High summer

After spending two lovely weeks in half of our family’s native country Sweden, we returned home to a garden full of life. There has been lots of rain while we where away so everything has put on massive amounts of growth, the flowers, vegetables and grass is all looking verdant and lush. It is nice to come back after half a month away and realize that the garden has not suffered at all in our absence. It is one of the positives we can experience from living in a climate with few droughts and no extreme changes in temperature. We think it can also be put down to the fact that we mulch all our plants well with cardboard, straw and just about any organic matter we can get our hands on.  This makes for a sustainable eco system in the garden where less intervention is needed to keep the balance right.

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June in retrospect.

June was a month that seems to have passed very quickly this year. Maybe that is because we have been busy preparing for our open garden day on July 15th. There is still quite a lot to do in the garden, and we are baking every day and kind friends are letting us use their freezers for all the muffins, Swedish cinnamon buns and scones. We have had masses of ripe raspberries over the last couple of weeks and most of them have been used for vanilla and raspberry muffins for our guests on the open day.

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A berry nice month.

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We are almost a week into August and it is time to sum up a very fruitful month in the garden. July brought quite a lot of rain but also some sunshine and our berries thrived. Ripening this past month were blackcurrants, redcurrants, gooseberries, worcesterberries and a cross called jostaberries.

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A colourful harvest on a grey day.

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It is harvest time in our garden and almost every day we are bringing in something tasty for the dinner or to store for leaner times.


We have recently adopted a lovely young dog, and between training her and building our extension, most of the growing season has been very busy.  Today it was time to harvest our onions and shallots and as you can see in the picture; our onion bed was completely covered in weeds and plants this morning. We have been growing nasturtiums for three summers now. They self-seed prolifically, taste nice, bring in pollinators to the vegetable plot and look very cheerful on a dull rainy day. Another reason to have them in the vegetable garden is that they act as weed suppressants and if they get too big and start to shade out your crops, they are very easy to pull out.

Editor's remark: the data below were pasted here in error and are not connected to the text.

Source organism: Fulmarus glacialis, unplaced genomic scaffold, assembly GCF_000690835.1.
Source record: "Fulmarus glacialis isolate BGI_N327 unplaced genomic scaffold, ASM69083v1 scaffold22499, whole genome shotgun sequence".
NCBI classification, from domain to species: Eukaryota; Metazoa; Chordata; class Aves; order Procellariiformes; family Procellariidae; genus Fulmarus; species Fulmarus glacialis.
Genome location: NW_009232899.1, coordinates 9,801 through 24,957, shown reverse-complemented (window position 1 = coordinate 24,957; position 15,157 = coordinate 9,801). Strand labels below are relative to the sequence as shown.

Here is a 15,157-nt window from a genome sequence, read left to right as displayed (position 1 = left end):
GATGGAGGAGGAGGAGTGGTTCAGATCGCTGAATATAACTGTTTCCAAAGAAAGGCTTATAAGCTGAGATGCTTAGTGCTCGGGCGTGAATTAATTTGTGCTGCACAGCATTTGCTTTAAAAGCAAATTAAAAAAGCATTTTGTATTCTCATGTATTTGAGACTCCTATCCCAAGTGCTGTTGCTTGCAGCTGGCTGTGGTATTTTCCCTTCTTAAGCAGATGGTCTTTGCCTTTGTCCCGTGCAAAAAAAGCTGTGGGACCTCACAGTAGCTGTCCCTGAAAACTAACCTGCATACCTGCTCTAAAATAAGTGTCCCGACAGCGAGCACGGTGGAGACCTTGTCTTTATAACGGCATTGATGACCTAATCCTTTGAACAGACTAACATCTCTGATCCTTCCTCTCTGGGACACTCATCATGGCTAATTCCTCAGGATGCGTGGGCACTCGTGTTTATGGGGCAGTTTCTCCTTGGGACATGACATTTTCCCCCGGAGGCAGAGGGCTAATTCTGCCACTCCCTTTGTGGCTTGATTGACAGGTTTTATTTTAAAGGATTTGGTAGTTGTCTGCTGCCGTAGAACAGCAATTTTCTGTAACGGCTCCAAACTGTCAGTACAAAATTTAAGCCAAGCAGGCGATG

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We started our onion harvest by pulling out most of the nasturtiums and weeds and after that it was very easy to get the onions out. We put in small sets in spring and have been eating and giving away lots of lovely fresh onions all summer so today we were surprised to find that we still had enough onions to fill a whole wheelbarrow. The only problem is that we have had a very wet summer here in the West of Ireland and they cannot be put out in the sun to cure and dry up a bit. We are planning to tie them into bundles and hang them from the roof of our open shed where the sun might shine on them once in a while, but the rain can’t get to them. If it works out we are hoping to be self sufficient in onions up until midwinter at least.

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The weather has been very wet but it seems to have benefitted the members of the onion family. We bought a bag with about 15 shallots in spring and today we harvested hundreds. Each set had grown into a big cluster of plump healthy looking shallots.

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harvest shallots

Another crop we were looking forward to check on were the potatoes we planted on St. Patrick’s Day. The tyre stacks had grown quite high and we pulled apart one stack of the long fingerling ratte variety and two of the blue ones. The ratte potato is a French second early variety and the tubers had grown all through the stack but as it has been a very cold summer the harvest was not as big as we had hoped, but we are looking forward to tasting the ones we got. They are supposed to have a chestnut flavour. Our blue potatoes were growing close to the ground and had no tubers near the top of the stacks, but the ones we harvested were very big and healthy looking. We have not had any problems with blight.   We are not sure of the variety but are looking forward to baking, frying and mashing them.  We still have six more stacks to harvest in the next week or two.